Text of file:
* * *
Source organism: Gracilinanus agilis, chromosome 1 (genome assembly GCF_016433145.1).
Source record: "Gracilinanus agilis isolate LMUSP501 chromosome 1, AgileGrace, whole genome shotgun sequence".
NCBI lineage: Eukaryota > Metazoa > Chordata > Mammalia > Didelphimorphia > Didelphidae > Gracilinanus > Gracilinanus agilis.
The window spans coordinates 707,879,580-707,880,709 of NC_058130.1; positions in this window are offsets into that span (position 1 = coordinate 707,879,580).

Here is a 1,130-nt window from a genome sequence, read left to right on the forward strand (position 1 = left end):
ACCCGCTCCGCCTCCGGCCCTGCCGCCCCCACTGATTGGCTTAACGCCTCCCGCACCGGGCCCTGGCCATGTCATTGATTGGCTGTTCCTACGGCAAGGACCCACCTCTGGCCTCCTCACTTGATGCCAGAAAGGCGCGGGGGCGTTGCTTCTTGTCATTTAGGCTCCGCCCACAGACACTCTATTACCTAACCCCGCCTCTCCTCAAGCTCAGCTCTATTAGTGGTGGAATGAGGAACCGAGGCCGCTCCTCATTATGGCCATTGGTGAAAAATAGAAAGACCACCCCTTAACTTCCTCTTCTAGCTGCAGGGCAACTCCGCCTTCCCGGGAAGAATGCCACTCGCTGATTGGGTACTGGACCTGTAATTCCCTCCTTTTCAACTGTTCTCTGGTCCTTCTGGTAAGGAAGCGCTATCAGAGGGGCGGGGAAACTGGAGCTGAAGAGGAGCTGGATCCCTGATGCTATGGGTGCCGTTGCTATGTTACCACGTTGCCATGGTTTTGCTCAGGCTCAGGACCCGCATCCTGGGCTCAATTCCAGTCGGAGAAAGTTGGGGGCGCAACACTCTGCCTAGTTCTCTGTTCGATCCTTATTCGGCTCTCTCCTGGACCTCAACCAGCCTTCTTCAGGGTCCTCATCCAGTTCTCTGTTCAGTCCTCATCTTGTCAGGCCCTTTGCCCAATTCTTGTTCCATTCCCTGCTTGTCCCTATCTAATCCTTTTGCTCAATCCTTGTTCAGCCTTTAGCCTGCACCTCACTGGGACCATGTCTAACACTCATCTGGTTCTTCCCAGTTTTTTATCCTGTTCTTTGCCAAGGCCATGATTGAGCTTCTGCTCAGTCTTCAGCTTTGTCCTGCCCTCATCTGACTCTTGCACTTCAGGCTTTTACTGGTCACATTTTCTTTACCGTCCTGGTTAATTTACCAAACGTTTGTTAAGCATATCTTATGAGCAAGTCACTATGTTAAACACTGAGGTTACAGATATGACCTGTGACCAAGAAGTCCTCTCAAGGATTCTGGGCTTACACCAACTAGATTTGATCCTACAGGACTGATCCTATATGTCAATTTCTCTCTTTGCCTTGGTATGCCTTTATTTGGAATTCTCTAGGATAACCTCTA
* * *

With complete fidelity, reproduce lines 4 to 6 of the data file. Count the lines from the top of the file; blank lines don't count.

The window spans coordinates 707,879,580-707,880,709 of NC_058130.1; positions in this window are offsets into that span (position 1 = coordinate 707,879,580).

Here is a 1,130-nt window from a genome sequence, read left to right on the forward strand (position 1 = left end):
ACCCGCTCCGCCTCCGGCCCTGCCGCCCCCACTGATTGGCTTAACGCCTCCCGCACCGGGCCCTGGCCATGTCATTGATTGGCTGTTCCTACGGCAAGGACCCACCTCTGGCCTCCTCACTTGATGCCAGAAAGGCGCGGGGGCGTTGCTTCTTGTCATTTAGGCTCCGCCCACAGACACTCTATTACCTAACCCCGCCTCTCCTCAAGCTCAGCTCTATTAGTGGTGGAATGAGGAACCGAGGCCGCTCCTCATTATGGCCATTGGTGAAAAATAGAAAGACCACCCCTTAACTTCCTCTTCTAGCTGCAGGGCAACTCCGCCTTCCCGGGAAGAATGCCACTCGCTGATTGGGTACTGGACCTGTAATTCCCTCCTTTTCAACTGTTCTCTGGTCCTTCTGGTAAGGAAGCGCTATCAGAGGGGCGGGGAAACTGGAGCTGAAGAGGAGCTGGATCCCTGATGCTATGGGTGCCGTTGCTATGTTACCACGTTGCCATGGTTTTGCTCAGGCTCAGGACCCGCATCCTGGGCTCAATTCCAGTCGGAGAAAGTTGGGGGCGCAACACTCTGCCTAGTTCTCTGTTCGATCCTTATTCGGCTCTCTCCTGGACCTCAACCAGCCTTCTTCAGGGTCCTCATCCAGTTCTCTGTTCAGTCCTCATCTTGTCAGGCCCTTTGCCCAATTCTTGTTCCATTCCCTGCTTGTCCCTATCTAATCCTTTTGCTCAATCCTTGTTCAGCCTTTAGCCTGCACCTCACTGGGACCATGTCTAACACTCATCTGGTTCTTCCCAGTTTTTTATCCTGTTCTTTGCCAAGGCCATGATTGAGCTTCTGCTCAGTCTTCAGCTTTGTCCTGCCCTCATCTGACTCTTGCACTTCAGGCTTTTACTGGTCACATTTTCTTTACCGTCCTGGTTAATTTACCAAACGTTTGTTAAGCATATCTTATGAGCAAGTCACTATGTTAAACACTGAGGTTACAGATATGACCTGTGACCAAGAAGTCCTCTCAAGGATTCTGGGCTTACACCAACTAGATTTGATCCTACAGGACTGATCCTATATGTCAATTTCTCTCTTTGCCTTGGTATGCCTTTATTTGGAATTCTCTAGGATAACCTCTA